Home Office Policy Patient Information Biographical Information Videos  Links

tele.601.981.2825   

   
Normal Ear Function
Acoustic Neuroma
Cholesteatoma
Chronic Otitis Media
Cochlear Implants
Dizziness
Eustachian Tube Problems
Facial Nerve Paralysis
Hearing Aids
Hearing Loss
Meniere's Syndrome
Otosclerosis/
Stapedectomy
Positional Vertigo
Tinnitus/Head Noise
Tympanoplasty/
Ear Drum Perforation
   
Dizziness PATIENT INFORMATION

Ear

Dizziness

Dizziness is one of the most common medical disorders that we experience. Dizziness is not a disease itself. Rather, it is a symptom of another disorder within the body. Most everyone has experienced dizziness at some point in his or her life. There are many different types of dizziness. It is often hard to describe dizziness. Someone once described dizziness as comparing colors. It is easy to say that something is blue. However, a light powder or baby blue has very little resemblance to a dark navy blue. Dizziness is the same way.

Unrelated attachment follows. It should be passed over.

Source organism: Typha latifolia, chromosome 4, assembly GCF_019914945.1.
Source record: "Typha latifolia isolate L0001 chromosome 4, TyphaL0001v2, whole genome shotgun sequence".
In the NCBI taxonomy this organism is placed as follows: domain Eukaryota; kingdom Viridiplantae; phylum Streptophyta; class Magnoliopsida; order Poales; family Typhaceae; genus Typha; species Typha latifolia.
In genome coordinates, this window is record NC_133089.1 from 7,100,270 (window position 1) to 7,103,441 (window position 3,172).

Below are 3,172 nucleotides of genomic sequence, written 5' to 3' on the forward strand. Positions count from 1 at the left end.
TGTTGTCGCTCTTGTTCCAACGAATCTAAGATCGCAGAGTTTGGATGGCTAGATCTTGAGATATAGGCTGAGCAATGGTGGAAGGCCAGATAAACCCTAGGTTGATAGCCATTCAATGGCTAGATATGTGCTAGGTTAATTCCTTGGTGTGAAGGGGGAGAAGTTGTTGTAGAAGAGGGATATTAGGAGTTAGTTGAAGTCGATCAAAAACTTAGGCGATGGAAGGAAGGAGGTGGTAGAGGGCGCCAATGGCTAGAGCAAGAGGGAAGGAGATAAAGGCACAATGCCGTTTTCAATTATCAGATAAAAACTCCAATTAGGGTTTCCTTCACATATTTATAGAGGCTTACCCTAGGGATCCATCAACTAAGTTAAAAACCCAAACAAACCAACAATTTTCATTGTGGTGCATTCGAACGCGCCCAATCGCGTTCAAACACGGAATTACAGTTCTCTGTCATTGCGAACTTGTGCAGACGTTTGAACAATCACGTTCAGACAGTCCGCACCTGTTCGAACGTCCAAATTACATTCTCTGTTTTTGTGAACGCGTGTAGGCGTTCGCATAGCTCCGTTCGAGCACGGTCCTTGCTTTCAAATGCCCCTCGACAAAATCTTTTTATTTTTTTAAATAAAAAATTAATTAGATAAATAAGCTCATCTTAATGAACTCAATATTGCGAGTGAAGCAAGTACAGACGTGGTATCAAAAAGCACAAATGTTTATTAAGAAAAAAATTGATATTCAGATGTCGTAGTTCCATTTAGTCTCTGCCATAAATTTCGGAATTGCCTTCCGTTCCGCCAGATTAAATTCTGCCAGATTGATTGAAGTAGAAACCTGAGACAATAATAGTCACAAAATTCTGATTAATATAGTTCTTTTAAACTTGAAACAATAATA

Many causes of dizziness are associated with ear problems; hearing problems are also associated with dizziness in many cases.

The Balance System

The balance system is composed of four basic entities. Both inner ears send messages from the semicircular canals, the utricle, and the saccule to the brain stem or computer part of the brain. The brain stem also receives information from the eyes and special sense organs in the muscles and joints of the neck, arms, legs, and feet, which tell the brain when weight is shifted or when there is a strain on one particular part of the body; this is known as the proprioceptive system. The brain stem, or computer part of the brain, takes information from the inner ears, eyes, and proproception.

Types of Dizziness